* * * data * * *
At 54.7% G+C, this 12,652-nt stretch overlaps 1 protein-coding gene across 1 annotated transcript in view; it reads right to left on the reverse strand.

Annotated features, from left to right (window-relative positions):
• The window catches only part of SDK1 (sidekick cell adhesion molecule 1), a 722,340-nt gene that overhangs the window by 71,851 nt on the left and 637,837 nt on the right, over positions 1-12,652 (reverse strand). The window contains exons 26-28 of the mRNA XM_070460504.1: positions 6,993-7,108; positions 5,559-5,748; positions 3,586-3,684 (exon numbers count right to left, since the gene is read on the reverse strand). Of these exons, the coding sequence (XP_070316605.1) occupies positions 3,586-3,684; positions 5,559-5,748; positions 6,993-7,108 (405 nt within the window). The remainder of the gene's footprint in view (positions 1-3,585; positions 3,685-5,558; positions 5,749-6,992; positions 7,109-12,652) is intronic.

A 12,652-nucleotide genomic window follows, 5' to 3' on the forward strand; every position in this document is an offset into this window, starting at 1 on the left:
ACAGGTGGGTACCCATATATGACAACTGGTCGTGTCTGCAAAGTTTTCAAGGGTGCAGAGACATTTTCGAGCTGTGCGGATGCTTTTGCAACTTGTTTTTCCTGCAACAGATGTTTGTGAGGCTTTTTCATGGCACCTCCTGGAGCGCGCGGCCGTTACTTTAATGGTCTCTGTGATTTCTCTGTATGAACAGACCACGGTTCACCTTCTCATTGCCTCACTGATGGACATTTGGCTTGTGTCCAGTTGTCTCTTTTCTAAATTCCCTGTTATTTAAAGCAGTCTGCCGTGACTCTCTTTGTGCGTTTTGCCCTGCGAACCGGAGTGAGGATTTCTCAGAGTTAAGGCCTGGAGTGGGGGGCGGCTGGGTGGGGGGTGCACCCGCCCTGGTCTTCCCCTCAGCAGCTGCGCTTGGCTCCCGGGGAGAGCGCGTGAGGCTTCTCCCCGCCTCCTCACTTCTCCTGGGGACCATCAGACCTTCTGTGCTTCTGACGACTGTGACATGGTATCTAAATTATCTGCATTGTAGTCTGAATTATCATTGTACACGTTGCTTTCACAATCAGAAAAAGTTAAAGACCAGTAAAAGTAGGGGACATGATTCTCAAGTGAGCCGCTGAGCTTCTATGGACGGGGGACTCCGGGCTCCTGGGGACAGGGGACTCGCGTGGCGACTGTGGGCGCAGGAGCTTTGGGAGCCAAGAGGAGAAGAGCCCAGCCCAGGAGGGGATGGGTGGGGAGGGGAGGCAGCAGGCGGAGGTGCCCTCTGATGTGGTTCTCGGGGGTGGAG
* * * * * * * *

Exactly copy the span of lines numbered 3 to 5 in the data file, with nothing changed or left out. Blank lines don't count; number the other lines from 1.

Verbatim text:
• The window catches only part of SDK1 (sidekick cell adhesion molecule 1), a 722,340-nt gene that overhangs the window by 71,851 nt on the left and 637,837 nt on the right, over positions 1-12,652 (reverse strand). The window contains exons 26-28 of the mRNA XM_070460504.1: positions 6,993-7,108; positions 5,559-5,748; positions 3,586-3,684 (exon numbers count right to left, since the gene is read on the reverse strand). Of these exons, the coding sequence (XP_070316605.1) occupies positions 3,586-3,684; positions 5,559-5,748; positions 6,993-7,108 (405 nt within the window). The remainder of the gene's footprint in view (positions 1-3,585; positions 3,685-5,558; positions 5,749-6,992; positions 7,109-12,652) is intronic.

A 12,652-nucleotide genomic window follows, 5' to 3' on the forward strand; every position in this document is an offset into this window, starting at 1 on the left:
ACAGGTGGGTACCCATATATGACAACTGGTCGTGTCTGCAAAGTTTTCAAGGGTGCAGAGACATTTTCGAGCTGTGCGGATGCTTTTGCAACTTGTTTTTCCTGCAACAGATGTTTGTGAGGCTTTTTCATGGCACCTCCTGGAGCGCGCGGCCGTTACTTTAATGGTCTCTGTGATTTCTCTGTATGAACAGACCACGGTTCACCTTCTCATTGCCTCACTGATGGACATTTGGCTTGTGTCCAGTTGTCTCTTTTCTAAATTCCCTGTTATTTAAAGCAGTCTGCCGTGACTCTCTTTGTGCGTTTTGCCCTGCGAACCGGAGTGAGGATTTCTCAGAGTTAAGGCCTGGAGTGGGGGGCGGCTGGGTGGGGGGTGCACCCGCCCTGGTCTTCCCCTCAGCAGCTGCGCTTGGCTCCCGGGGAGAGCGCGTGAGGCTTCTCCCCGCCTCCTCACTTCTCCTGGGGACCATCAGACCTTCTGTGCTTCTGACGACTGTGACATGGTATCTAAATTATCTGCATTGTAGTCTGAATTATCATTGTACACGTTGCTTTCACAATCAGAAAAAGTTAAAGACCAGTAAAAGTAGGGGACATGATTCTCAAGTGAGCCGCTGAGCTTCTATGGACGGGGGACTCCGGGCTCCTGGGGACAGGGGACTCGCGTGGCGACTGTGGGCGCAGGAGCTTTGGGAGCCAAGAGGAGAAGAGCCCAGCCCAGGAGGGGATGGGTGGGGAGGGGAGGCAGCAGGCGGAGGTGCCCTCTGATGTGGTTCTCGGGGGTGGAG